In still another embodiment of the invention, the annular ring of CO2 absorbant can have both passageways located at the same end of the ring, as shown in FIG. 1A. There, the CO2 absorption means includes a septum 13 which separates passageways 9 and 10 so that the air passes through substantially the entire absorption means in the course of the flow between the inner chamber and the reservoir.
Another embodiment of the invention is illustrated in FIG. 2, in which the CO2 removal means is exterior to the inner, outer and reservoir elements surrounding the head of the wearer, and is in the form of canister 21 containing CO2 absorbant 22.
The outer chamber is inflatable to a rigidity sufficient to maintain substantially constant internal volume while the wearer is breathing. A typical construction which can be used for this function is illustrated in FIG. 3, in which the chamber is fabricated from two layers of thermoplastic material 31 and 32, the two layers being heat sealed at seams 33 to provide a plurality of pockets 34 having upper and lower portions 34A and 34B. Alternatively, the sheets can be adhesively bonded as required. The area between the upper and lower portions is sealed together to provide visibility band 35. The visibility band is interrupted by full length air pockets 36 which increase the rigidity of the structure when inflated.
The outer, inflatable chamber defines the inner chamber of the present apparatus. The reservoir can be prepared from the same or different materials as the inflatable outer chamber, using known techniques for hood construction, as shown, for example, in Werjefelt, U.S. Pat. No. 4,627,431, hereby incorporated by reference. The reservoir and the inflatable outer chamber, together with the CO2 removal means, can be assembled using heat sealing or adhesive means, depending on the component characteristics.
A wide variety of construction materials can be used for the breathing devices of the present invention. Particularly satisfactory are polymeric films, such as polyethylene, polypropylene, polyvinyl chloride, polyurethane, fluoropolymers and polyethylene terephthalate. Such films are particularly useful in forming the inflatable outer chamber. Heat resistant materials such as polyimide films are preferably used for the exterior wall of the breathing device. Those films commerically available from E. I. du Pont de Nemours and Company as Kapton polyimide films have been found to be particularly satisfactory. The exterior surface of the breathing device can be metalized for further heat reflectivity, using techniques well known in the art.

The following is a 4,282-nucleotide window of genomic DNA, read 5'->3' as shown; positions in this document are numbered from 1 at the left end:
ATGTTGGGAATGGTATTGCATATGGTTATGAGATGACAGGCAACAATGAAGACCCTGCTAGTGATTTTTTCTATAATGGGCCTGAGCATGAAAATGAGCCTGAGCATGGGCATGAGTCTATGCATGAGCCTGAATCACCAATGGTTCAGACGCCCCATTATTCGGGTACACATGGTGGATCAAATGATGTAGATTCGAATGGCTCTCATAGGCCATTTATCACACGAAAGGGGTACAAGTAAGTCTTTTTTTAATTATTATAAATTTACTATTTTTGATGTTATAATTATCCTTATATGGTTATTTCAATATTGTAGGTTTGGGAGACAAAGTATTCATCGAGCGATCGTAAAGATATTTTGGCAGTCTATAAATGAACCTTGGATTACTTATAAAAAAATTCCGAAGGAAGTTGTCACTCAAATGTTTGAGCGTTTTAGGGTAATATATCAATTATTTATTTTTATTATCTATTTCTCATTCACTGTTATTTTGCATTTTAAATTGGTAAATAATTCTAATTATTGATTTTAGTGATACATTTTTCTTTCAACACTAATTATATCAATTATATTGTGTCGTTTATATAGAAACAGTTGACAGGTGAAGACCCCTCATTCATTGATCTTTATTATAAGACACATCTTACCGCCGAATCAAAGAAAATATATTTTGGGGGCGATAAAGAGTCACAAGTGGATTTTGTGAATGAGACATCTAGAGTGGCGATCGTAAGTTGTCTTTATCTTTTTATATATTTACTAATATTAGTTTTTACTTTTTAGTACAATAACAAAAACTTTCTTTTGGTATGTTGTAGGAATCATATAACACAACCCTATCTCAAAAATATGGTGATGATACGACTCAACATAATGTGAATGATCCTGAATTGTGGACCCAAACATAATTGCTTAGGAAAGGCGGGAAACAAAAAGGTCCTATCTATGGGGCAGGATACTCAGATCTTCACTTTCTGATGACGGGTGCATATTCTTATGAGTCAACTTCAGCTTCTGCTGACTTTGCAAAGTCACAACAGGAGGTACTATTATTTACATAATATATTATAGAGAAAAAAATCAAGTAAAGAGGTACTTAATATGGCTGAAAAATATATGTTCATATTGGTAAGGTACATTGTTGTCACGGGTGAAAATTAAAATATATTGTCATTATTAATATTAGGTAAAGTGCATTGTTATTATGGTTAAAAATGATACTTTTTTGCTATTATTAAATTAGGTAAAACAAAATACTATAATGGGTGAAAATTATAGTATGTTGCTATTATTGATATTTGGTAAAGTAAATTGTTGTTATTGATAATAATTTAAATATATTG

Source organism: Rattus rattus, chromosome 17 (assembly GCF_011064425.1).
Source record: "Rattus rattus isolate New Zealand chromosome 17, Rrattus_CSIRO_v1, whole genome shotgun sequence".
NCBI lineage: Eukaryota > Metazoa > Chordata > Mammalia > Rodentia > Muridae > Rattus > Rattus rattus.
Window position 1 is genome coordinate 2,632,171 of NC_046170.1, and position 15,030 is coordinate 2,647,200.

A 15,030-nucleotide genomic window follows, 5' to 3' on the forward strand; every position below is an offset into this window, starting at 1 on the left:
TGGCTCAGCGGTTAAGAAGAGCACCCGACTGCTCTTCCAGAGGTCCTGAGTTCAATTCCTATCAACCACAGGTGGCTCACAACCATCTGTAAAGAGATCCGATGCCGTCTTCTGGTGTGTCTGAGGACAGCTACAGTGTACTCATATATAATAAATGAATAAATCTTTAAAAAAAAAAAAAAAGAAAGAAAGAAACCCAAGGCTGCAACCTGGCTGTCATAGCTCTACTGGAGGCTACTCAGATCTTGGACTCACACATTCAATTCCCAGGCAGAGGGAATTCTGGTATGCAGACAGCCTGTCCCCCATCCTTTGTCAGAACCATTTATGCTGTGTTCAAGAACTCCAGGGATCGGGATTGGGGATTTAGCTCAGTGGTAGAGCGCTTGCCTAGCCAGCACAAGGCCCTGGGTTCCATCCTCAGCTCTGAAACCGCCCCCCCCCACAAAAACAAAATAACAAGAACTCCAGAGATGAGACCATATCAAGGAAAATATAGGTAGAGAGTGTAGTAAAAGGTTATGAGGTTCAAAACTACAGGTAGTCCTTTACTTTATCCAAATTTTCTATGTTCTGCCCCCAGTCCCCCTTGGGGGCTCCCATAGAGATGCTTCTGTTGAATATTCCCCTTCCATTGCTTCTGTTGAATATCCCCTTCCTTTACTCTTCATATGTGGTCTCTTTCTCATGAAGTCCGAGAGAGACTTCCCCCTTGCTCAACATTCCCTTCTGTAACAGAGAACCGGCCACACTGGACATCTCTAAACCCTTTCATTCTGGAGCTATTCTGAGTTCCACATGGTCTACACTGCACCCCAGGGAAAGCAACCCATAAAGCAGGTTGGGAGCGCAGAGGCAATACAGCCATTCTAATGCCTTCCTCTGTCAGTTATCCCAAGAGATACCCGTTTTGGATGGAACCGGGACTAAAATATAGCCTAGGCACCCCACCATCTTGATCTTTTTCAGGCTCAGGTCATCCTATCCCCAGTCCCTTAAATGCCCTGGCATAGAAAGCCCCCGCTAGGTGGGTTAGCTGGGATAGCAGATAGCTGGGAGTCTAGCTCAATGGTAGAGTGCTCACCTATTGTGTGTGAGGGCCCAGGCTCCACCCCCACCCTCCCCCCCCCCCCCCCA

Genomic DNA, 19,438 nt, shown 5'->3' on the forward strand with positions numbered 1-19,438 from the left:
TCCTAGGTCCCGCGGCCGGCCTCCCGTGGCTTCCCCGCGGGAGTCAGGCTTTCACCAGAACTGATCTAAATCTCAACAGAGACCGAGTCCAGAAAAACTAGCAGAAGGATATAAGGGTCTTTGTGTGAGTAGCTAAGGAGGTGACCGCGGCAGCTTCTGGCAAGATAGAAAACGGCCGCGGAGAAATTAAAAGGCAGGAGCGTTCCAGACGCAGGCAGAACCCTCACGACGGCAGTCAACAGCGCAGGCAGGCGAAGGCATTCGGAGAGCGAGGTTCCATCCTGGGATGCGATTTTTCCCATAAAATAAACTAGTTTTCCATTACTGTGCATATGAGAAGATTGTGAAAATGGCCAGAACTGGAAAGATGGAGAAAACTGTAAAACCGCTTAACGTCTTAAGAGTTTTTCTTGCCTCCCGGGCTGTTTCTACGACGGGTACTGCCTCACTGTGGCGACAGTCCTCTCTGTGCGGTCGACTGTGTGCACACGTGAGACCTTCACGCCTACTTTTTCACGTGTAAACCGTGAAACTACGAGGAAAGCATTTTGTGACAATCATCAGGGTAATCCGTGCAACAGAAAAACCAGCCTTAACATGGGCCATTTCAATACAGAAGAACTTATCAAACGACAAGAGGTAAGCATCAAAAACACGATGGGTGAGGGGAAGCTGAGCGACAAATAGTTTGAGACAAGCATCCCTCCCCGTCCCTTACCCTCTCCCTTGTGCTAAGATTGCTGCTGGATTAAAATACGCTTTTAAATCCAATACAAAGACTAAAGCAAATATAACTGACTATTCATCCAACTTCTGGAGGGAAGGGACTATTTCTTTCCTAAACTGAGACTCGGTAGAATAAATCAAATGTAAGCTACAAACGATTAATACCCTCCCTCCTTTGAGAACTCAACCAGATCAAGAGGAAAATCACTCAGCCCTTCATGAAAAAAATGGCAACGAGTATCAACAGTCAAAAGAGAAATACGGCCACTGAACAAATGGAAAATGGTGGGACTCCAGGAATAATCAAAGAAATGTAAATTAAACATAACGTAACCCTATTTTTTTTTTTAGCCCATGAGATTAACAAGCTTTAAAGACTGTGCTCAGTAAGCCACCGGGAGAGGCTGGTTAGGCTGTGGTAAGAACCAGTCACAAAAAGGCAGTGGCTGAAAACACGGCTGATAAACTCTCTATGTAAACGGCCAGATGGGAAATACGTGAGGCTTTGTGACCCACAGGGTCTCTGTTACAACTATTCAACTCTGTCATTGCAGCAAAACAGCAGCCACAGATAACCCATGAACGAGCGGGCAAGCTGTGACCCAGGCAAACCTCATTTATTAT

The breathing devices of the present invention provide several advantages over similar devices previously known in the art. The present devices permit, through the inflatable outer chamber, a constant volume while the wearer is breathing, thereby facilitating the flow of gases through the CO2 absorption means by pressure provided by the lungs of the wearer. Moreover, with the carbon dioxide removal means integrated into the breathing device, upon disconnecting the device from the gas supply, maximum utilization of the oxygen in the gas contained within the hood can be obtained. Without the CO2 removal means, the available oxygen can be utilized to a substantially lesser extent, with increasing build-up of carbon dioxide.
The breathing devices of the present invention can be used in a wide variety of applications, including aircraft cabin interiors. When used in conjunction with a gas source, such as those available on an aircraft, the user can breathe in a toxic fume environment or in a decomposition situation for virtually unlimited periods of time. Upon disconnection from a gas source, up to about 45 minutes of breathable and usable air, with the carbon dioxide removal means, are available.
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|U.S. Classification||128/201.13, 128/205.28, 128/201.28, 128/201.25|
|International Classification||A62B17/04, A62B7/10|
|Cooperative Classification||A62B7/10, A62B17/04|
|European Classification||A62B17/04, A62B7/10|
|Oct 18, 1994||REMI||Maintenance fee reminder mailed|
|Mar 8, 1995||FPAY||Fee payment|
Year of fee payment: 4
|Mar 8, 1995||SULP||Surcharge for late payment|
|Oct 6, 1998||REMI||Maintenance fee reminder mailed|
|Mar 11, 1999||FPAY||Fee payment|
Year of fee payment: 8
|Mar 11, 1999||SULP||Surcharge for late payment|
|Apr 8, 2002||FPAY||Fee payment|
Year of fee payment: 12